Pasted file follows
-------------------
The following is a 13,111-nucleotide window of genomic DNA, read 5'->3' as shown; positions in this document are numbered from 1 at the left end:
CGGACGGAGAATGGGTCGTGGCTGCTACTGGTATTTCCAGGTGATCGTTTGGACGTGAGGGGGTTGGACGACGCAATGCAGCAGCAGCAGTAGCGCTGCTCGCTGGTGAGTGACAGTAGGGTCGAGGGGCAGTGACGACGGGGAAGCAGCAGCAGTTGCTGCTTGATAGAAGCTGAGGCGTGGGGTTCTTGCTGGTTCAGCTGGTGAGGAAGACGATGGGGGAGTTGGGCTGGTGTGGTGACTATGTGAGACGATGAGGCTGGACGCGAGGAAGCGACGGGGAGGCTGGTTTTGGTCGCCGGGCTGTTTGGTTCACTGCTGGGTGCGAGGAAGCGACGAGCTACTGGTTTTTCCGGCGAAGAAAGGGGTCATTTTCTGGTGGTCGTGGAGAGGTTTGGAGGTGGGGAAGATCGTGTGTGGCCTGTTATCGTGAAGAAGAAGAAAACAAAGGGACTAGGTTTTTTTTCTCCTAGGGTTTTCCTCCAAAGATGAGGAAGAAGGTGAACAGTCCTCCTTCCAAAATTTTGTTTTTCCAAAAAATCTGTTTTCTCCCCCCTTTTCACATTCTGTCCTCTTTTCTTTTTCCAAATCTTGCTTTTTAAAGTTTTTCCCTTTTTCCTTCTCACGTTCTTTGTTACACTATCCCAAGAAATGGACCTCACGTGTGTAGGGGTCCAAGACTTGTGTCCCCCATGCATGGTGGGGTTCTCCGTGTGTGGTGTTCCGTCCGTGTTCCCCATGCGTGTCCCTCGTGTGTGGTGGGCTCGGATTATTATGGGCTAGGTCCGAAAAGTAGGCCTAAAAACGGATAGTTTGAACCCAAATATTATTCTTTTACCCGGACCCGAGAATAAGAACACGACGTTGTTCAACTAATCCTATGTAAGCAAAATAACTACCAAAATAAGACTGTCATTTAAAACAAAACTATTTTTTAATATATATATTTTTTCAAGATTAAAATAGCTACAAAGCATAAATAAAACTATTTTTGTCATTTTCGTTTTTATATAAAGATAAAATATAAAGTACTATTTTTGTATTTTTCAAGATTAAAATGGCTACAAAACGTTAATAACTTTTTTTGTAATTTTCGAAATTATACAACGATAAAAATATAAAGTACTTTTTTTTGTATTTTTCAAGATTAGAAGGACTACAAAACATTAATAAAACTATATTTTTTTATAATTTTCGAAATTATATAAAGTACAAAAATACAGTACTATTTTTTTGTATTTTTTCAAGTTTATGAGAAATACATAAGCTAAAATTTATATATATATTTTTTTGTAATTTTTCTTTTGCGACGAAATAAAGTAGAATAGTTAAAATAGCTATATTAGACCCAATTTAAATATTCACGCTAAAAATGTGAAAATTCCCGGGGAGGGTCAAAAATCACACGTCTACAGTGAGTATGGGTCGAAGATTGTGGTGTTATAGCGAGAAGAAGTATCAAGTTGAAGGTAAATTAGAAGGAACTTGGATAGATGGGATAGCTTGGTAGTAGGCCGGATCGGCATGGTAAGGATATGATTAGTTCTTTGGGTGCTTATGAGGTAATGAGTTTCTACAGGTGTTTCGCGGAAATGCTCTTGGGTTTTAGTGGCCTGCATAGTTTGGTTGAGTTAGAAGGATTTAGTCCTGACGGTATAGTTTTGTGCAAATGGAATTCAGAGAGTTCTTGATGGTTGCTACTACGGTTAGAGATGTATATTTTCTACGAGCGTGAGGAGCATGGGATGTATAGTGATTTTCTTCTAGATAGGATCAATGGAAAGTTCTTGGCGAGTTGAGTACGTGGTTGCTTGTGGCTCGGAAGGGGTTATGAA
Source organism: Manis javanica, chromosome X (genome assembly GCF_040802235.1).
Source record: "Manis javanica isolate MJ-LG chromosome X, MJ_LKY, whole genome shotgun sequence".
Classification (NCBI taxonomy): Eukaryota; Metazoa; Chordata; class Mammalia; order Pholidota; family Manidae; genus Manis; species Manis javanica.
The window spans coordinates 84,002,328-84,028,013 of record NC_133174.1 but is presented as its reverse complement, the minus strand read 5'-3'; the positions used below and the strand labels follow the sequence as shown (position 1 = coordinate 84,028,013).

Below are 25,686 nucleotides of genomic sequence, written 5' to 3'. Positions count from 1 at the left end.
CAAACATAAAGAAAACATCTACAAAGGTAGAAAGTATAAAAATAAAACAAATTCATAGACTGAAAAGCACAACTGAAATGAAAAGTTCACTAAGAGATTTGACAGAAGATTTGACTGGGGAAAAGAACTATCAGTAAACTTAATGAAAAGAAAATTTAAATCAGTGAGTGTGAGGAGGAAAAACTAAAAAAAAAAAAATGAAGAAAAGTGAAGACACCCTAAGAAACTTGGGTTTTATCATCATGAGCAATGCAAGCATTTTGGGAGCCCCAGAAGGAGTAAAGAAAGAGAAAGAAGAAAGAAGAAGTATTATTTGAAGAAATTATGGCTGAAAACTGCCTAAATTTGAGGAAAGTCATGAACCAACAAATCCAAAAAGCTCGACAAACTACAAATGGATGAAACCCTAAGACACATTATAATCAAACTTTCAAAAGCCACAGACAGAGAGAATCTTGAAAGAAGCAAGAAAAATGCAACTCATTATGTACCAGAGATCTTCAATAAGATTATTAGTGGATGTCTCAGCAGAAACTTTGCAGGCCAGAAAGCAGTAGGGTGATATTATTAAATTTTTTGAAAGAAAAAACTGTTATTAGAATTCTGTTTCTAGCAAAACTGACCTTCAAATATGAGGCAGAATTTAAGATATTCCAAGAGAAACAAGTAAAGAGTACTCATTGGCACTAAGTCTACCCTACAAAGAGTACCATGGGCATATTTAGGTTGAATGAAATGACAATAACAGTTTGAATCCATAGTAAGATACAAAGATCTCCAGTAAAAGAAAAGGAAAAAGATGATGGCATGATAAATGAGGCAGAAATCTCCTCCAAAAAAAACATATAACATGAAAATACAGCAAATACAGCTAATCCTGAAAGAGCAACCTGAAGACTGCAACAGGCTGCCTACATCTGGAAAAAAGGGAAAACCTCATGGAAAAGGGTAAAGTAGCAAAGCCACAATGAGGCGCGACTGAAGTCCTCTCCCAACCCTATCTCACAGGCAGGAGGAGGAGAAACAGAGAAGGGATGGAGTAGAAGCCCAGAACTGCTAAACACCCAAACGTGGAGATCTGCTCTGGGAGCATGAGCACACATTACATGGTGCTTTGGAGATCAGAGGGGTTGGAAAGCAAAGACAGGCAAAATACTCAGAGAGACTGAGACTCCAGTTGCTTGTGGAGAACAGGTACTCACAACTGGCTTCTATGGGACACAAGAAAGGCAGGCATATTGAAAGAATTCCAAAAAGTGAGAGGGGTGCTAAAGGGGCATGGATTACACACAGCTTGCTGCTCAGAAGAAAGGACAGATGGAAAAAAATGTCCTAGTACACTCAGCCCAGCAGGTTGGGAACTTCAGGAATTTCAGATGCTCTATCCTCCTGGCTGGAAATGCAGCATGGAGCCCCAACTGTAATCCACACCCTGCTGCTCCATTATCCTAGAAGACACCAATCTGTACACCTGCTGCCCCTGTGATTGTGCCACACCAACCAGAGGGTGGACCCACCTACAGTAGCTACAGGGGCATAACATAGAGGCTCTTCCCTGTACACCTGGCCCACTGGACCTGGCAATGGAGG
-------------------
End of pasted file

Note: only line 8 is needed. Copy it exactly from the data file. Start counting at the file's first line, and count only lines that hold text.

CAAACATAAAGAAAACATCTACAAAGGTAGAAAGTATAAAAATAAAACAAATTCATAGACTGAAAAGCACAACTGAAATGAAAAGTTCACTAAGAGATTTGACAGAAGATTTGACTGGGGAAAAGAACTATCAGTAAACTTAATGAAAAGAAAATTTAAATCAGTGAGTGTGAGGAGGAAAAACTAAAAAAAAAAAAATGAAGAAAAGTGAAGACACCCTAAGAAACTTGGGTTTTATCATCATGAGCAATGCAAGCATTTTGGGAGCCCCAGAAGGAGTAAAGAAAGAGAAAGAAGAAAGAAGAAGTATTATTTGAAGAAATTATGGCTGAAAACTGCCTAAATTTGAGGAAAGTCATGAACCAACAAATCCAAAAAGCTCGACAAACTACAAATGGATGAAACCCTAAGACACATTATAATCAAACTTTCAAAAGCCACAGACAGAGAGAATCTTGAAAGAAGCAAGAAAAATGCAACTCATTATGTACCAGAGATCTTCAATAAGATTATTAGTGGATGTCTCAGCAGAAACTTTGCAGGCCAGAAAGCAGTAGGGTGATATTATTAAATTTTTTGAAAGAAAAAACTGTTATTAGAATTCTGTTTCTAGCAAAACTGACCTTCAAATATGAGGCAGAATTTAAGATATTCCAAGAGAAACAAGTAAAGAGTACTCATTGGCACTAAGTCTACCCTACAAAGAGTACCATGGGCATATTTAGGTTGAATGAAATGACAATAACAGTTTGAATCCATAGTAAGATACAAAGATCTCCAGTAAAAGAAAAGGAAAAAGATGATGGCATGATAAATGAGGCAGAAATCTCCTCCAAAAAAAACATATAACATGAAAATACAGCAAATACAGCTAATCCTGAAAGAGCAACCTGAAGACTGCAACAGGCTGCCTACATCTGGAAAAAAGGGAAAACCTCATGGAAAAGGGTAAAGTAGCAAAGCCACAATGAGGCGCGACTGAAGTCCTCTCCCAACCCTATCTCACAGGCAGGAGGAGGAGAAACAGAGAAGGGATGGAGTAGAAGCCCAGAACTGCTAAACACCCAAACGTGGAGATCTGCTCTGGGAGCATGAGCACACATTACATGGTGCTTTGGAGATCAGAGGGGTTGGAAAGCAAAGACAGGCAAAATACTCAGAGAGACTGAGACTCCAGTTGCTTGTGGAGAACAGGTACTCACAACTGGCTTCTATGGGACACAAGAAAGGCAGGCATATTGAAAGAATTCCAAAAAGTGAGAGGGGTGCTAAAGGGGCATGGATTACACACAGCTTGCTGCTCAGAAGAAAGGACAGATGGAAAAAAATGTCCTAGTACACTCAGCCCAGCAGGTTGGGAACTTCAGGAATTTCAGATGCTCTATCCTCCTGGCTGGAAATGCAGCATGGAGCCCCAACTGTAATCCACACCCTGCTGCTCCATTATCCTAGAAGACACCAATCTGTACACCTGCTGCCCCTGTGATTGTGCCACACCAACCAGAGGGTGGACCCACCTACAGTAGCTACAGGGGCATAACATAGAGGCTCTTCCCTGTACACCTGGCCCACTGGACCTGGCAATGGAGG